Our Conway Conversations series kicks off this semester with an event on Tuesday, 28 February addressing one of the most toxic issues of our time, which affects all of us in the deepest of ways: the current world financial crisis and the perils and/or possibilities of capitalism.
This event follows on a stirring debate held just last night at the Oasis Centre, 5 minutes walk from Conway Hall, in which the Secretary of State for Business and Innovation, Vince Cable, went head to head with Occupy London members on the question of the evils and goods of the world’s dominant financial system.
Our panel will follow up on that event with an even more controversial debate led by: Ken Boehner (Notre Dame Law Program alum and current partner in one of London’s oldest international law firms); Paul Fenton (Professor of Sociology and Principal of the Oasis Centre’s College for Community Service Training); and Indy Johar (Founder of The Hub, a Westminster based organisation dedicated to facilitating “civic business,” or the promulgation of new businesses that prioritise enhancing local community life).
LUP students are invited to reserve their seat by emailing Christina.Pehlivanos.email@example.com (enter “Capitalism” in the Subject line).
(Photo by Alan Denney, used under Creative Commons, with thanks.)
During the Fall 2011 semester, the London Undergraduate Program launched a new series of events – Conway Conversations. These discussions, symposia, readings, and debates take place in Conway Hall Student Activities Centre (SAC), taking advantage of the new facilities.
The series began with Bob Conway, himself, speaking on the central topic of “ND London, Cross-Cultural Experience, and Your Global Future.” to a packed room of students.
The second Conway Conversation focused on this occasion on the urgent topic of “9/11 and the New World Order.” Chaired by LUP Director Greg Kucich, the panel included LUP professors Richard Heffernan and Clive Bloom, and Dr Hakim Adi from the University of Chichester. As panellists and audience debated the Coalition Government’s austerity measures, responses to perceived terrorist threats, and the controversy over global capitalism now encapsulated in the Occupy London protests outside St Paul’s Cathedral, the “Conversation” was intense, bordering at times on raucous, but always rewarding. Just the ideal of “Conway Conversations”!
The third event featured Spencer Reece, American poet currently living in Madrid, giving an inspiring poetry reading. The reading was followed by a short film by Hollywood Director/Actor James Franco adapted from one of Spencer Reece’s narrative poems, The Clerk’s Tale. Lively discussion and a reception ensued.
Please click through to see the photo gallery of each of these events.
The Conway Conversations series will pick up again on February 28th, with a panel focusing on the topical subject “Making Capitalism Responsible/Possible?”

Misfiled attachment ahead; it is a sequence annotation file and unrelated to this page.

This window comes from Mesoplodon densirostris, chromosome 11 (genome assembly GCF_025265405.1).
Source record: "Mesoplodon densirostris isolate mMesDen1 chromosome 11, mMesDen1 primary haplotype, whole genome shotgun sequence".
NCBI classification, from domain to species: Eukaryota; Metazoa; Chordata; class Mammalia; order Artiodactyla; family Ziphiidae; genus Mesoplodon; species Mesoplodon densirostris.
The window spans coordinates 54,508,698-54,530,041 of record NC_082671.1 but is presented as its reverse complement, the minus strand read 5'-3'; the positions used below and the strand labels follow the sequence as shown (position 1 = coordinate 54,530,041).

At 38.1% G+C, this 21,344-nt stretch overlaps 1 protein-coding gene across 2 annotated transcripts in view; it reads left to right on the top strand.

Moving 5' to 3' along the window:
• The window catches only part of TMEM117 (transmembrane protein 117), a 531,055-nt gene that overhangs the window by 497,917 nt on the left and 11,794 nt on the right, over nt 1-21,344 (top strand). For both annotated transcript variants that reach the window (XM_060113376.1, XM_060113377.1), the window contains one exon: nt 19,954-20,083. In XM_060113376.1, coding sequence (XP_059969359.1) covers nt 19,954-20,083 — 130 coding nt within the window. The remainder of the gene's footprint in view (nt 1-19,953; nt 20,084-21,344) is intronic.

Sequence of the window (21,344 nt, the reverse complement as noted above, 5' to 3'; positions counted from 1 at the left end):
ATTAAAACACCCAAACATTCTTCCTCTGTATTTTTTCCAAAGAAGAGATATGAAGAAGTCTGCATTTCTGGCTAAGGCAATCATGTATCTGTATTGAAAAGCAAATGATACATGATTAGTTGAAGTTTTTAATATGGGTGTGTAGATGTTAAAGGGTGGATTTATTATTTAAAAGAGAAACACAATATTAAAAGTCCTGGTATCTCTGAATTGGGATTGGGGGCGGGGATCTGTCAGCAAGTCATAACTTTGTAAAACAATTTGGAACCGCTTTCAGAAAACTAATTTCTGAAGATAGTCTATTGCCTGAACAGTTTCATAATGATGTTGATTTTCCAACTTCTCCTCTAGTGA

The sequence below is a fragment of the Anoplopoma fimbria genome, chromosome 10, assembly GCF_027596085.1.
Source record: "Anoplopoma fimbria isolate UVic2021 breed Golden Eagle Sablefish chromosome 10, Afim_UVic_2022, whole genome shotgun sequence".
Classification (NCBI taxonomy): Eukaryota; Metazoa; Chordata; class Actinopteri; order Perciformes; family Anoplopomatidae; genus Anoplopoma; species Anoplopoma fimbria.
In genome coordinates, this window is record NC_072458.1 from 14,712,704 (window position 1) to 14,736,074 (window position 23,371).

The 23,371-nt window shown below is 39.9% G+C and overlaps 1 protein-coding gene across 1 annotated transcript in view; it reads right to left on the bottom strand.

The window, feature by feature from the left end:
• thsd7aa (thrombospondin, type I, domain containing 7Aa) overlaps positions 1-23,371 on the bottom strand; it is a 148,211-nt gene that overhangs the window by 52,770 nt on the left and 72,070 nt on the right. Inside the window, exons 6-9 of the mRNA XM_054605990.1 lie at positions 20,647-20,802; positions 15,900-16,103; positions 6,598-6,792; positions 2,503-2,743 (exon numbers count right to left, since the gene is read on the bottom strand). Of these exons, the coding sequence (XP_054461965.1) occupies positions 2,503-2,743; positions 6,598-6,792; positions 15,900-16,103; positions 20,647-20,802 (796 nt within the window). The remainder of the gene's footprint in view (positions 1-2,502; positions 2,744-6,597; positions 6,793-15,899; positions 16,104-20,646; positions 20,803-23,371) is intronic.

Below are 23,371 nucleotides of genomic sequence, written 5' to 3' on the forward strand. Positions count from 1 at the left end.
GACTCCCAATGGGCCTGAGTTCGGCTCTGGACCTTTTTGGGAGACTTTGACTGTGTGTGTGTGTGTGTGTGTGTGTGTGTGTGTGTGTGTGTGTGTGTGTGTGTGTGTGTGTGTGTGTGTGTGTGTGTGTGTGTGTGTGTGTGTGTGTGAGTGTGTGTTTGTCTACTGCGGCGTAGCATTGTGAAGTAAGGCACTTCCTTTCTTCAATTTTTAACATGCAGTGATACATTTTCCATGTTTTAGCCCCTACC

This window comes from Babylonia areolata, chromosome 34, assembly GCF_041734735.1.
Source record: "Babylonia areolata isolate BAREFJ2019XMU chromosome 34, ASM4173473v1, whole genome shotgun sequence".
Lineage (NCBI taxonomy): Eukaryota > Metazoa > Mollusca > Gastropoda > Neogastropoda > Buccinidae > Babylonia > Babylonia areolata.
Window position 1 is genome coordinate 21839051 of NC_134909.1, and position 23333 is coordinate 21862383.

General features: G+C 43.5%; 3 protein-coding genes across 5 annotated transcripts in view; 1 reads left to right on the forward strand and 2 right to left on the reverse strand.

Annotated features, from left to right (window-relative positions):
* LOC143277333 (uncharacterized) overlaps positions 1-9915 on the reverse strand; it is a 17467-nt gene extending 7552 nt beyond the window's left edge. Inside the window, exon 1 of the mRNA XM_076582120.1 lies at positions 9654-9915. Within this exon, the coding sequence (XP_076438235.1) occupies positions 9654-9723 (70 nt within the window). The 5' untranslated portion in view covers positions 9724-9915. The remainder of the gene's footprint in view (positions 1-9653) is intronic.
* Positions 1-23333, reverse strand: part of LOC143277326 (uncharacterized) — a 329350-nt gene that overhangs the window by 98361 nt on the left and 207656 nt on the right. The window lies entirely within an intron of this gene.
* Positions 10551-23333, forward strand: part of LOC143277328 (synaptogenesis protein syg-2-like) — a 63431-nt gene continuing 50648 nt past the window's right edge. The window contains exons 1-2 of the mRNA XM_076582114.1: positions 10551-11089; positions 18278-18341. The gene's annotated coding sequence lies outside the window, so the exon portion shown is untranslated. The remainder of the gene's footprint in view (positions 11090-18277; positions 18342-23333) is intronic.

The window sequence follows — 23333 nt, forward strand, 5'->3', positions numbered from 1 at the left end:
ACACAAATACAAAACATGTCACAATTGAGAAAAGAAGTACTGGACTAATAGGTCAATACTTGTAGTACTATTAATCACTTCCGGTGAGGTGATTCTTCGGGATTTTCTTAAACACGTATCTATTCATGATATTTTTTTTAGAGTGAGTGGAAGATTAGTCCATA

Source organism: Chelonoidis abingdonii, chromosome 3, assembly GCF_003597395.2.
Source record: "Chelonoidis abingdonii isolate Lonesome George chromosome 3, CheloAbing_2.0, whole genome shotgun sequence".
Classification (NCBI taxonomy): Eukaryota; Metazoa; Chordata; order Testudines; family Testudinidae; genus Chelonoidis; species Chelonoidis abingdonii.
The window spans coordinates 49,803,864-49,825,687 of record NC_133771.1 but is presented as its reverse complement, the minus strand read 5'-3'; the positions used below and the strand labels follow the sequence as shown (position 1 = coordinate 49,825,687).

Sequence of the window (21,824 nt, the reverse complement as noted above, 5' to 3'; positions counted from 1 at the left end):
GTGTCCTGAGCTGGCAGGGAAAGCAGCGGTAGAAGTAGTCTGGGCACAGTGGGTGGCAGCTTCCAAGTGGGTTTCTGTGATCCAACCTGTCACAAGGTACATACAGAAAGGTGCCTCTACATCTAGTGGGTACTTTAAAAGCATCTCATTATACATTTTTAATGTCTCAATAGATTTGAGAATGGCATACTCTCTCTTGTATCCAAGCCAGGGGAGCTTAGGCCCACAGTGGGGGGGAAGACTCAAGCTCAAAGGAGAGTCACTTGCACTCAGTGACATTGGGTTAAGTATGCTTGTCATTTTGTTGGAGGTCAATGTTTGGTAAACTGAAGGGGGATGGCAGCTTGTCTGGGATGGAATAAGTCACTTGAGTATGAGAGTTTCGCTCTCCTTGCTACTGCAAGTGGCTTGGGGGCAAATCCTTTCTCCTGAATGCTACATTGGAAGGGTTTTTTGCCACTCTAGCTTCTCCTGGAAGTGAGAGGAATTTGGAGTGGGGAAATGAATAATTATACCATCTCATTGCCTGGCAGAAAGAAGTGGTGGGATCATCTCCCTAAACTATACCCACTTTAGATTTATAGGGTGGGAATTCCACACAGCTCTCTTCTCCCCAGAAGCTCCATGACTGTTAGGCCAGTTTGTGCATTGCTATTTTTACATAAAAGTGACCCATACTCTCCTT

On March 1st, the London Centre will be playing host to the third annual Chawton House Library and University of Notre Dame, London Lecture on British Women’s Writing.
Professor Kathryn King (University of Montevallo), will revisit the history of novelist, playwright and pamphleteer Eliza Haywood and suggest that heteronormative habits of mind may have prevented critics and biographers from recognizing potentially queer spaces in the stories told by Haywood and in the stories that we tell about eighteenth-century women writers.
The lecture is free, however pre-registration is required. Please call Chawton House Library with your details: 01420-541010 or email firstname.lastname@example.org
On Saturday, Professor Boika Sokolova led a London program trip linked to her two classes on theatre of Shakespeare’s era to Stratford-Upon-Avon and took students to see the RSC’s performance of The Taming of the Shrew.
Under Professor Sokolova’s leadership, students visited Holy Trinity Parish Church, where Shakespeare was baptized and buried; the house in which Shakespeare was born; and the site of the large house that Shakespeare built upon his return to Stratford in retirement years.
After time for lunch and strolling around the atmospheric Tudor buildings of Stratford, students went to a rip-roaring Royal Shakespeare Company production of The Taming of the Shrew. Brilliant, boisterous, and bawdy, this performance inspired sparkling conversation on the coach ride back to home in Waterloo.
Spotted in The Observer, for this report on Conway Hall’s formal dedication at the end of January:
“First the building housed a hospital for women and children in the early 20th century.
Then it was a gloomy, dilapidated building in the background of a Sherlock Holmes film. Now it is home to more than 130 Notre Dame students.”
This formal news report from the Provost’s Office also celebrates both the building’s renovation and it’s future purpose.
“Now, thanks to the generosity of Mr. and Mrs. Conway and others who have made Conway Hall a reality, we dedicate the largest international residence building for the flagship program of an ambitious international agenda” – Notre Dame President Rev. John I. Jenkins, C.S.C.